The Independent reports:
Plans for future wind farms in Britain could be in jeopardy after a United Nations legal tribunal ruled that the UK Government acted illegally by denying the public decision-making powers over their approval and the “necessary information” over their benefits or adverse effects.
The new ruling, agreed by a United Nations committee in Geneva, calls into question the legal validity of any further planning consent for all future wind-farm developments based on current policy, both onshore and offshore.
But this news does not seem to have reached the SDNPA and WSCC who are in dispute over who should sign off on the plans. The SDNPA, in particular, seems reluctant to approve the current plans on the grounds that they will cause “irreversible damage”. The Argus reports:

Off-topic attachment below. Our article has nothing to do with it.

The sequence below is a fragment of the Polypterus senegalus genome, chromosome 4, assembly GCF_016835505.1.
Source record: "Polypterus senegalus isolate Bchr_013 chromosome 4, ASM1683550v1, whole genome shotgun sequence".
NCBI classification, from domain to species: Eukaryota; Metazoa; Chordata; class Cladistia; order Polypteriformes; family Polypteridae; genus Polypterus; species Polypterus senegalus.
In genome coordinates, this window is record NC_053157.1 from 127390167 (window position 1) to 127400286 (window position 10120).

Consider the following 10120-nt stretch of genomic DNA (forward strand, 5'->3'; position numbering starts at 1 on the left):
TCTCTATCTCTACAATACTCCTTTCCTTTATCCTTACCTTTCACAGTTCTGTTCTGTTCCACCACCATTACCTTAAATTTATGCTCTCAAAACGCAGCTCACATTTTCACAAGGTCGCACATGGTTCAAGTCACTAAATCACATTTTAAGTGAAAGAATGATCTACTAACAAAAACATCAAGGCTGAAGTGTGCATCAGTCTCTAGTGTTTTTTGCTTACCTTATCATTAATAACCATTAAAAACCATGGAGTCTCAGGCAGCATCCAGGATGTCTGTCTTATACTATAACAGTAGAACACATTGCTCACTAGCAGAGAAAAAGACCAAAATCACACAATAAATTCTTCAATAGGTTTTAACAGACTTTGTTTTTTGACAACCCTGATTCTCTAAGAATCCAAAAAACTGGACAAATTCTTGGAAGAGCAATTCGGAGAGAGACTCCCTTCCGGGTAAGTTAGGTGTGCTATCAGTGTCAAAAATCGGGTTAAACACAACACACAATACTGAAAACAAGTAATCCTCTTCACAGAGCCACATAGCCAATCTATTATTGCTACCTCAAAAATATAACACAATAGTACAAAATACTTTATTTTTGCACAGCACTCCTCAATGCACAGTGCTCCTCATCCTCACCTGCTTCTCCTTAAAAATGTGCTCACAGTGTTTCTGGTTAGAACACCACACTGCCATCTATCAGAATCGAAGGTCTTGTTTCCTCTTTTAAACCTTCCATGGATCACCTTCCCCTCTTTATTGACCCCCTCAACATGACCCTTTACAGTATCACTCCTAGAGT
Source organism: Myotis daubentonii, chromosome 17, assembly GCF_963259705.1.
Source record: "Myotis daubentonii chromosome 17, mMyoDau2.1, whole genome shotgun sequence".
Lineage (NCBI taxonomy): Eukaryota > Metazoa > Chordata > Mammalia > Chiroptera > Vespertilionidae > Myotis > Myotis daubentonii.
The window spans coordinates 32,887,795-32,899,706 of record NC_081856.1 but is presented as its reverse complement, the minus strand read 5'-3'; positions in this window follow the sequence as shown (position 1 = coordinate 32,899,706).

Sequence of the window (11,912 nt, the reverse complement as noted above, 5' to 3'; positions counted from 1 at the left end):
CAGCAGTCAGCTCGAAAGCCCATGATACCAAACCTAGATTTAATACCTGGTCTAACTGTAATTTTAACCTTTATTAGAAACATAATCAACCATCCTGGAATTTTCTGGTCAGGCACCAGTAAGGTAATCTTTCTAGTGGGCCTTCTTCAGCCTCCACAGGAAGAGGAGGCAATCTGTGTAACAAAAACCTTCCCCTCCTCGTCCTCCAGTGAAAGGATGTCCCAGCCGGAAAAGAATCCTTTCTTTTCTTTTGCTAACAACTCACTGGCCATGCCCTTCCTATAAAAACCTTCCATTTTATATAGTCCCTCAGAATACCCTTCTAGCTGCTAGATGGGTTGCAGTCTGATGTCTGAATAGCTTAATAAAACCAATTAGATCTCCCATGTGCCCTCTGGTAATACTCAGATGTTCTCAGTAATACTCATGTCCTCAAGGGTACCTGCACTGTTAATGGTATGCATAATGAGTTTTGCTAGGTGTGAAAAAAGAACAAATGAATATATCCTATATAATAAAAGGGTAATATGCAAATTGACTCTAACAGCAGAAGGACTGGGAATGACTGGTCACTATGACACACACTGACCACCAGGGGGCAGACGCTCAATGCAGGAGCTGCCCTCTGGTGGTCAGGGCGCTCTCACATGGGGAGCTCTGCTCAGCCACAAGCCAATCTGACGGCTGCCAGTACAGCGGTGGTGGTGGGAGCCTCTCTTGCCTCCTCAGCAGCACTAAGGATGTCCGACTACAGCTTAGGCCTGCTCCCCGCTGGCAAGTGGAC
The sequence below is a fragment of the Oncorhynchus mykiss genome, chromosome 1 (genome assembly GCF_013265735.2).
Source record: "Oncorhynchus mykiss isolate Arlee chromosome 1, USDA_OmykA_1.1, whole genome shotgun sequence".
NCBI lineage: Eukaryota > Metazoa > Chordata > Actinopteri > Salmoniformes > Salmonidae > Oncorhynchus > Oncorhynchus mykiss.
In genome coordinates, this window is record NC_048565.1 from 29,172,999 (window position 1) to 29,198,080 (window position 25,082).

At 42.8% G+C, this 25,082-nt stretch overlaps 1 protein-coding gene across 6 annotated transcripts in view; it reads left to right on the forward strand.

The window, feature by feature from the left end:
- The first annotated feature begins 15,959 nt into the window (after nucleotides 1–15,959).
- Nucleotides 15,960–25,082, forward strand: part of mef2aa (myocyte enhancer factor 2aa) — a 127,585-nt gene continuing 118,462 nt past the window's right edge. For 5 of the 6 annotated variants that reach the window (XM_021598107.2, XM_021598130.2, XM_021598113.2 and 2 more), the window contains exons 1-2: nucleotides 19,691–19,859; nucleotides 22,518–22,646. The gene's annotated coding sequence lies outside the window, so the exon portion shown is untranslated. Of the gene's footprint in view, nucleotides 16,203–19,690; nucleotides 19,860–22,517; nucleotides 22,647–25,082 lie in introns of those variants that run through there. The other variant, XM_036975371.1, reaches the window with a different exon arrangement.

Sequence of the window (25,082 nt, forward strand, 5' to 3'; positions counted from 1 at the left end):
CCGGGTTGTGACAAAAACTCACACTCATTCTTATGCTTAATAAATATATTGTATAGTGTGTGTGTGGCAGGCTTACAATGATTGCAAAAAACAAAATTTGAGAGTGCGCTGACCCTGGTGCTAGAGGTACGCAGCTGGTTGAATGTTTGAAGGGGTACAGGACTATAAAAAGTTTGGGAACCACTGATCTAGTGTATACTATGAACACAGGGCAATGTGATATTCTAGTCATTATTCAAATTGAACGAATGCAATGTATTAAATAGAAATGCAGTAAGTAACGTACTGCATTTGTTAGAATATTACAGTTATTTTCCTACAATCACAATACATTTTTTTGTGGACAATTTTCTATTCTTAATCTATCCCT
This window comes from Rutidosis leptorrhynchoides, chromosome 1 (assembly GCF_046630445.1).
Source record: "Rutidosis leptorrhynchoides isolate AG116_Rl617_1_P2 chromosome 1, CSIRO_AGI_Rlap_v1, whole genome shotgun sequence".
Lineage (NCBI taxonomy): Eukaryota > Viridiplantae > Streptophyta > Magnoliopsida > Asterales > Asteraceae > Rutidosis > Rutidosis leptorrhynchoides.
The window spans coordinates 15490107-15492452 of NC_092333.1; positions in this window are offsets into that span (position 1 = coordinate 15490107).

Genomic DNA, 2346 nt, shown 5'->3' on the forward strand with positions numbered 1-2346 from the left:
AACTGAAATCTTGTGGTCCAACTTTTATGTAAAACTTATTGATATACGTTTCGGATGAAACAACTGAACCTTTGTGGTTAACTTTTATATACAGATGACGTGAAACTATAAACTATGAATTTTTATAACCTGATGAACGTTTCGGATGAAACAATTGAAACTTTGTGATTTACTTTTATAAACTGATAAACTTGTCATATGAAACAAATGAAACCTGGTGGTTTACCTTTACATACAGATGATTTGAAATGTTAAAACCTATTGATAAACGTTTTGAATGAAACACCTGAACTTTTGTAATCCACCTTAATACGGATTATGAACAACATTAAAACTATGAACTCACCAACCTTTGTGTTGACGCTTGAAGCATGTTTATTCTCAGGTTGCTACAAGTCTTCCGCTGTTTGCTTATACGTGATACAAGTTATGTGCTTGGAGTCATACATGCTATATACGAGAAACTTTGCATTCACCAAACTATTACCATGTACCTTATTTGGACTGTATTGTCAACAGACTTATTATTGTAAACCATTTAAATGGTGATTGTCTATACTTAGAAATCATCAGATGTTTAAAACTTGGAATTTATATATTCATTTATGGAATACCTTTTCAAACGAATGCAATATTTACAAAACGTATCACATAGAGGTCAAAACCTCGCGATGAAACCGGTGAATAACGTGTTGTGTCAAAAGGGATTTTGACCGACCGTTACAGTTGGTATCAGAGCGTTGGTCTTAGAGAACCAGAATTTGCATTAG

Keith Read, deputy director of planning for the South Downs National Park, said: “The SDNPA has significant concerns regarding proposals to build up to 175 wind turbines off the Sussex Coast. The plans would result in up to 420,000m² of disturbance to the national park’s landscapes, including some very sensitive areas such as the Bronze Age monument at Tottington Mount. We have submitted our concerns to the Planning Inspectorate regarding the proposed construction methods for the 14km of cable that would go through the national park.”
[Updated 29th August 2013]